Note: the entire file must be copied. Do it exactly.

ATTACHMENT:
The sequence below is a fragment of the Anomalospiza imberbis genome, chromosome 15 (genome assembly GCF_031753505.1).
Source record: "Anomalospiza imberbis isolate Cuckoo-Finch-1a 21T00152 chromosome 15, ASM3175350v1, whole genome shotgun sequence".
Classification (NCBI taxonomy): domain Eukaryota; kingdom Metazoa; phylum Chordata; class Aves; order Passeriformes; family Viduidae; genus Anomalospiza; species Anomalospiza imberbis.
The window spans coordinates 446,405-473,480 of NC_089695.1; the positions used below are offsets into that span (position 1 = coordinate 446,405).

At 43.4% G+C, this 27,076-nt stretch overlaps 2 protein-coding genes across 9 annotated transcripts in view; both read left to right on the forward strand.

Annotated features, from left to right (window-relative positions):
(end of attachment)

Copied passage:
The sequence below is a fragment of the Anomalospiza imberbis genome, chromosome 15 (genome assembly GCF_031753505.1).
Source record: "Anomalospiza imberbis isolate Cuckoo-Finch-1a 21T00152 chromosome 15, ASM3175350v1, whole genome shotgun sequence".
Classification (NCBI taxonomy): domain Eukaryota; kingdom Metazoa; phylum Chordata; class Aves; order Passeriformes; family Viduidae; genus Anomalospiza; species Anomalospiza imberbis.
The window spans coordinates 446,405-473,480 of NC_089695.1; the positions used below are offsets into that span (position 1 = coordinate 446,405).

At 43.4% G+C, this 27,076-nt stretch overlaps 2 protein-coding genes across 9 annotated transcripts in view; both read left to right on the forward strand.

Annotated features, from left to right (window-relative positions):